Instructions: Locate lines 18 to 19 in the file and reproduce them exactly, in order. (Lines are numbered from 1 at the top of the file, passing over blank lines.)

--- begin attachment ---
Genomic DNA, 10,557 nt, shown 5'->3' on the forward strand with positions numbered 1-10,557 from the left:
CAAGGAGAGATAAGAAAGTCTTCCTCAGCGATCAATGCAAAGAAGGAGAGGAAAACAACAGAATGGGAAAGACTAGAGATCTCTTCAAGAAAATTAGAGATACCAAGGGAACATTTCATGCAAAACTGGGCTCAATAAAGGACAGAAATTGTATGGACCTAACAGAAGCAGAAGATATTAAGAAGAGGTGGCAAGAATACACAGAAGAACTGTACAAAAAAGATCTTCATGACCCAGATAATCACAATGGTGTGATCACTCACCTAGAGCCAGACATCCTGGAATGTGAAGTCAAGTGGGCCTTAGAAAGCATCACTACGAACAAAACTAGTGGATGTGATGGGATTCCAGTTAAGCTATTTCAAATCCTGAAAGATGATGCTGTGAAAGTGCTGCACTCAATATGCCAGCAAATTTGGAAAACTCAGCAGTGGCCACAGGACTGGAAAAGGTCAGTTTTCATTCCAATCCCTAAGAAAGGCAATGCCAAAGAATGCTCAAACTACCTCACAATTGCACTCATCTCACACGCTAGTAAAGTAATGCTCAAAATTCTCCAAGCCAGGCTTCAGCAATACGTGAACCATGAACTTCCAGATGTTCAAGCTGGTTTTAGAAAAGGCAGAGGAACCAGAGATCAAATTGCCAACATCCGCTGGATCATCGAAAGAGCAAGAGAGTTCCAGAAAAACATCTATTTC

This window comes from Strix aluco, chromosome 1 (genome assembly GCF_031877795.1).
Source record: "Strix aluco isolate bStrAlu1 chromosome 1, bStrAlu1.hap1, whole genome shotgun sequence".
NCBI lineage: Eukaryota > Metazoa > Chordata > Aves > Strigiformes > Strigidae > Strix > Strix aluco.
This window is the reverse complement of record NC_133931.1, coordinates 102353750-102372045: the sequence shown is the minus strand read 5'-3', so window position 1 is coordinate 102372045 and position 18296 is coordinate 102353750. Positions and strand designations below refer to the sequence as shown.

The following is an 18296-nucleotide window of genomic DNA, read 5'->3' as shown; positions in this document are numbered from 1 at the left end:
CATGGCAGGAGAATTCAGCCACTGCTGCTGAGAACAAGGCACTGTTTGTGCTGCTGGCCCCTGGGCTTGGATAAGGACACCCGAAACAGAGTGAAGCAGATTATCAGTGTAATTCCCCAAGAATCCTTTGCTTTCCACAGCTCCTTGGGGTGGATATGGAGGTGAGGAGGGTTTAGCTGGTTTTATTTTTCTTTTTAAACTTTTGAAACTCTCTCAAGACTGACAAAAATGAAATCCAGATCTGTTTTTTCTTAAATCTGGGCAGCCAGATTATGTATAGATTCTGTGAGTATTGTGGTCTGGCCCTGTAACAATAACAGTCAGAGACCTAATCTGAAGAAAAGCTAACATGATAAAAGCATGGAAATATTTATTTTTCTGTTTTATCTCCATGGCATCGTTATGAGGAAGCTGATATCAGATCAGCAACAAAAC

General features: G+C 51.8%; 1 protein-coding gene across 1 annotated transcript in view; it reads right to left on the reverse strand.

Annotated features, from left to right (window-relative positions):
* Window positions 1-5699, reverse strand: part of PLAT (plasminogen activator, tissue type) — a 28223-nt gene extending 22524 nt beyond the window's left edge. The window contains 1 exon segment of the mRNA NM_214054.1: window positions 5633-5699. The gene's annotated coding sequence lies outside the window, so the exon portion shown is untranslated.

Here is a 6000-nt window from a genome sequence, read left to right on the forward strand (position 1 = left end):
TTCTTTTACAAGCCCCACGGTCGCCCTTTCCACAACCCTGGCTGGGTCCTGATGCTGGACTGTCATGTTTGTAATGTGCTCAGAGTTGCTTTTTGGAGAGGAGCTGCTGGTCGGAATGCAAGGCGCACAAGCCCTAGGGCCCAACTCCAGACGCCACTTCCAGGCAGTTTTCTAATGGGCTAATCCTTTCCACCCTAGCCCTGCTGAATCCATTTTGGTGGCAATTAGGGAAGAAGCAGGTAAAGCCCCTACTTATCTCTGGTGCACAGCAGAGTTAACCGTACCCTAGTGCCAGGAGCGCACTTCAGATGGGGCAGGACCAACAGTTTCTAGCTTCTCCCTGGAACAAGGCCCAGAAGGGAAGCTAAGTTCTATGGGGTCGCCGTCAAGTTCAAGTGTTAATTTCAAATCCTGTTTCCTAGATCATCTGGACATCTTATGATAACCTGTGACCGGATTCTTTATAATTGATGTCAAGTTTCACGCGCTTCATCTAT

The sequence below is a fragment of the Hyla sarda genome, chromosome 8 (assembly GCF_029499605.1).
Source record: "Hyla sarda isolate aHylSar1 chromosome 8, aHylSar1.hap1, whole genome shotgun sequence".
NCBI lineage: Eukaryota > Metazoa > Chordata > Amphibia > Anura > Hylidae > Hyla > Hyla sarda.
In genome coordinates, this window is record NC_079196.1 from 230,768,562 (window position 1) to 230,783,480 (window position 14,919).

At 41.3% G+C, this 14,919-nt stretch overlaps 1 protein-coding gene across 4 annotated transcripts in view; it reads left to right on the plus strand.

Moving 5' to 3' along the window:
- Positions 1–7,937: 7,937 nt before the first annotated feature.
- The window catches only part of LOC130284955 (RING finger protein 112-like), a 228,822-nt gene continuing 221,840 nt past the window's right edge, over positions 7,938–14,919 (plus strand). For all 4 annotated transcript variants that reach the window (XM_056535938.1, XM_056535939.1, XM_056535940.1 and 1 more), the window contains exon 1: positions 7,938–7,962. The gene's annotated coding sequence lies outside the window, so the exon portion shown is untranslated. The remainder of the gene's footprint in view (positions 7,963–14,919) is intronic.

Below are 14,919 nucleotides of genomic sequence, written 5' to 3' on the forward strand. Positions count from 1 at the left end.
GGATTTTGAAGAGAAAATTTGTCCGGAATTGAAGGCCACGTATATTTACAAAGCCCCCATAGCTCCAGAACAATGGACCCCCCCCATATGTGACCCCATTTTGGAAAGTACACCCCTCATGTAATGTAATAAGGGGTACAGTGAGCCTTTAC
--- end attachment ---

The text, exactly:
At 41.3% G+C, this 14,919-nt stretch overlaps 1 protein-coding gene across 4 annotated transcripts in view; it reads left to right on the plus strand.

Moving 5' to 3' along the window: